AFCI vs. GFCI: All You Need To Know About Circuit Interrupters
Your home’s electrical system needs regular testing and evaluation in order to assess its level of wear and tear, as well as to prevent dangerous situations. There are several upgrades that one can install in order to ensure the proper function of their electrical system, two of which are of utmost importance: ground fault circuit interrupters (GFCIs) and arc fault circuit interrupters (AFCIs).
The Electrical Safety Foundation International has published a report showing the great reduction in total electrocutions and consumer products electrocutions as a result of ground fault circuit interrupters. It also provides great guidelines on renovating a home to code and the importance of both GFCIs and AFCIs when it comes to safe electrical installation.
AFCI vs. GFCI: What’s The Difference?
So what is the difference between an AFCI outlet and a GFCI outlet? Or between the AFCI breaker and a GFCI breaker? They all protect from electrical hazards and are defined as electrical safety devices. Check out our table below to understand the different potentially dangerous situations that these devices protect against and how they function.
|Type of hazard|
An arc fault is a hazardous condition that happens when there’s damage to electrical wiring, loose electrical terminations or connections. These create dangerous arcing or high temperatures that can easily ignite nearby materials.
A ground fault is a hazardous condition that happens when current takes an intentional path back to the electricity source by touching a grounded surface.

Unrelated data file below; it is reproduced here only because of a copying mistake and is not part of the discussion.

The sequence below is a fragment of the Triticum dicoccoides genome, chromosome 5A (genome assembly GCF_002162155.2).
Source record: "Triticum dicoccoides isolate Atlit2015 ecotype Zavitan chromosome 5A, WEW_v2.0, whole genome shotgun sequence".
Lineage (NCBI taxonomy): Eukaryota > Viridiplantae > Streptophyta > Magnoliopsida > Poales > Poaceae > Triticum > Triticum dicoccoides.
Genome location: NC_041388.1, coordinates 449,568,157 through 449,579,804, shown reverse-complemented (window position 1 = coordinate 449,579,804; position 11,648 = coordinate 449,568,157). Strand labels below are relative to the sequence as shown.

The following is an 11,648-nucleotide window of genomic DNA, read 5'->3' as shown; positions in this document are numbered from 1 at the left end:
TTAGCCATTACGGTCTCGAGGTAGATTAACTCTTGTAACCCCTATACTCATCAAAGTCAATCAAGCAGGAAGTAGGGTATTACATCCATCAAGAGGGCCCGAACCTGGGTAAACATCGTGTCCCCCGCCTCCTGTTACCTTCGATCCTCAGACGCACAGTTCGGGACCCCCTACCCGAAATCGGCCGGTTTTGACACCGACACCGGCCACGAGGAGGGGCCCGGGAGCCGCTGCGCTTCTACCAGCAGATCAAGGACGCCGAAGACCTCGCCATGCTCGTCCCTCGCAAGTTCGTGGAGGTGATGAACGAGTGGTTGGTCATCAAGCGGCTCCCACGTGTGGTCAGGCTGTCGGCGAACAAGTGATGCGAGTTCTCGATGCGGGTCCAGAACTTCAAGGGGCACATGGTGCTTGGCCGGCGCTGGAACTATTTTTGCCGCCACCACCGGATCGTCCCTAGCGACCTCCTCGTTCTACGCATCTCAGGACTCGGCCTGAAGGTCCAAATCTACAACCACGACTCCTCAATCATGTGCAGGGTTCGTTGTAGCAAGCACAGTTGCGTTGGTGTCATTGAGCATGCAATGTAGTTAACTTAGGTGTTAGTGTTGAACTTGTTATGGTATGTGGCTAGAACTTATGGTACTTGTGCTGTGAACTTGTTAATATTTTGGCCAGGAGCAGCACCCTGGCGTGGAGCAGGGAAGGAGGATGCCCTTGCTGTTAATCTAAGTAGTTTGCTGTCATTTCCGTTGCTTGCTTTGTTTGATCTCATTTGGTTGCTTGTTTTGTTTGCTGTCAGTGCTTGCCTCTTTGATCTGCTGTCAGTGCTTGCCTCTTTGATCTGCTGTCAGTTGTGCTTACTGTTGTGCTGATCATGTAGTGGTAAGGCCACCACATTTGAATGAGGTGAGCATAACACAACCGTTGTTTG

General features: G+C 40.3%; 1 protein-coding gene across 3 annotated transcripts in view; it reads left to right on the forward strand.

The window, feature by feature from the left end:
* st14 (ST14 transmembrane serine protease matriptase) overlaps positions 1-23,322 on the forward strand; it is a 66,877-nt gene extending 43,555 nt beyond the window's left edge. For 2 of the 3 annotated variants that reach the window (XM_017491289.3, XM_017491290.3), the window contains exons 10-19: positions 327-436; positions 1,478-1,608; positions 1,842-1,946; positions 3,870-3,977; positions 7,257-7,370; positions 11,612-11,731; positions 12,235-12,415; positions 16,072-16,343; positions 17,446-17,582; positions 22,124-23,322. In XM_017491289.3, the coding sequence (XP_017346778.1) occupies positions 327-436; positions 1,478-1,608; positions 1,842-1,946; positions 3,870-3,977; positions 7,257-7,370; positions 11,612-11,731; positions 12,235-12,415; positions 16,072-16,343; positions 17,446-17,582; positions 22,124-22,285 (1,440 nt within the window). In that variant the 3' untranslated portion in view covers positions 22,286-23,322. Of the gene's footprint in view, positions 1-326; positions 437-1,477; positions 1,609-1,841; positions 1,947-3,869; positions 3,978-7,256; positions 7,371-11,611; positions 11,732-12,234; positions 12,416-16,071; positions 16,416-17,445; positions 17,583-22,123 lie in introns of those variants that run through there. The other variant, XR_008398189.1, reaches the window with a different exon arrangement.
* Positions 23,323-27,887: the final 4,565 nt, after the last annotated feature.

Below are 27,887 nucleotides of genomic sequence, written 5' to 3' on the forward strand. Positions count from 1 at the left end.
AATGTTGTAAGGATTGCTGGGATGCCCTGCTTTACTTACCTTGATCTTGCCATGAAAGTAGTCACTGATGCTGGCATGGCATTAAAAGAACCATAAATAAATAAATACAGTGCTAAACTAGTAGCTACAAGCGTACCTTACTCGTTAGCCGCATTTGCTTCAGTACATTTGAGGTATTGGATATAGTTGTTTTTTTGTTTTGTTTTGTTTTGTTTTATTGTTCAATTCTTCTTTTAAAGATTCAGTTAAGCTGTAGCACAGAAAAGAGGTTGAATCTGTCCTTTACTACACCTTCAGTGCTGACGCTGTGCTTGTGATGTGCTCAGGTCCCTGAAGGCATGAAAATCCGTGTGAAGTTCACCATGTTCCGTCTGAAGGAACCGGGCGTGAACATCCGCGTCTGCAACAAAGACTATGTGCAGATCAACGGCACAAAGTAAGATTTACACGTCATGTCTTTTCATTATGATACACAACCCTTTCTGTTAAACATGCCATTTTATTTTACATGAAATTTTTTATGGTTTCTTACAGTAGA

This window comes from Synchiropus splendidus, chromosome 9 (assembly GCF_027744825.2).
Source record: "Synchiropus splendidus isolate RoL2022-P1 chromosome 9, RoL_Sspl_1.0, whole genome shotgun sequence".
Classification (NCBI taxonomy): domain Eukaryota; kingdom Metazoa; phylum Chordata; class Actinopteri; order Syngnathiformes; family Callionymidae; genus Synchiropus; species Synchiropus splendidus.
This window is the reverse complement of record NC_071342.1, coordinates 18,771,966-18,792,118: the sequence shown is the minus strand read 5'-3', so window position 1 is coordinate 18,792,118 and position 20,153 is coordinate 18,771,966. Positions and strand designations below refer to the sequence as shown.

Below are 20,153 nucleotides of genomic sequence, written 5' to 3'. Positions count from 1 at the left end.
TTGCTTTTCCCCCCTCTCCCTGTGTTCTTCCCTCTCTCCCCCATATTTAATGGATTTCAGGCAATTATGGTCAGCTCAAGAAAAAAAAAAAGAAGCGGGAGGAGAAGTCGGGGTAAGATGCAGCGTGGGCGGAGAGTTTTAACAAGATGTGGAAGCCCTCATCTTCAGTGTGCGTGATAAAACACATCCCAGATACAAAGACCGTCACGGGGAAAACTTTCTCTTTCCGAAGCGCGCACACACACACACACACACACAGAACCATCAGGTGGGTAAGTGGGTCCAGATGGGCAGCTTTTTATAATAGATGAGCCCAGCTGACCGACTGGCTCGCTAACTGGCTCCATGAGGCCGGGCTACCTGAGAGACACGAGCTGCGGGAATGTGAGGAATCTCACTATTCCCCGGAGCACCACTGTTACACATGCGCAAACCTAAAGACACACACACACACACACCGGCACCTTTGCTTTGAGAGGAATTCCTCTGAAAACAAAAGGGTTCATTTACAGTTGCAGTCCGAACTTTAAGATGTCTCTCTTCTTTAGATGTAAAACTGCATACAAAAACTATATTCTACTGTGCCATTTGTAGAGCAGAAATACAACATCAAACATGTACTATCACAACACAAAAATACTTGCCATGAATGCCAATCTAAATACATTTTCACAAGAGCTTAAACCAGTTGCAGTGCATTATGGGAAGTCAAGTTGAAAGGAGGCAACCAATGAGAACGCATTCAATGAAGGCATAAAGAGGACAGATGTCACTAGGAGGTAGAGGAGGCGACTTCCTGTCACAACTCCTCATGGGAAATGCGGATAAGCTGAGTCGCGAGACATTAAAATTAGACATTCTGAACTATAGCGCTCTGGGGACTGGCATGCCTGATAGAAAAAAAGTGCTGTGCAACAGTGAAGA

E.g: the metal surface of the toaster becomes energized and a person touches it, thus unintentionally becoming the path for fault current.
An arc-fault circuit interrupter monitors the current within a circuit and detects potentially dangerous arcing signatures, cutting off power. These devices protect against electrical sparks and fires.
A ground-fault circuit interrupter de-energizes the electricity when current to ground surpasses a certain value, therefore protecting people from electrical shock.
Note: most GFCIs are designed to stop electricity flow when leakage current is between 4 and 6 mAmps.
AFCI vs. GFCI: Where Are They Required?
The National Electrical Code has very specific requirements when it comes to different areas of your home and what type of protection they call for. When ground-fault circuit interrupters were first introduced 50 years ago, they were only required for swimming pools. Today, the list is far more extensive and GFCI protection is expected in approximately 50 locations according to the NEC. When it comes to houses, and multifamily building, the more common areas requiring GFCI protection are:
- Bathtubs and shower stalls – this is required when there are receptacles within 6 feet of the tub or shower
- Sinks – as above, this is required when there are receptacles within 6 feet of the inside edge of the sink
- Kitchens – this is required where there are receptacles in the countertop area
- Kitchen dishwashers
- Laundry rooms
- Garages or any accessory buildings with floors at or below grade level (used for either storage or work areas)
- Crawl spaces
- Outdoors (including balconies, decks and porches)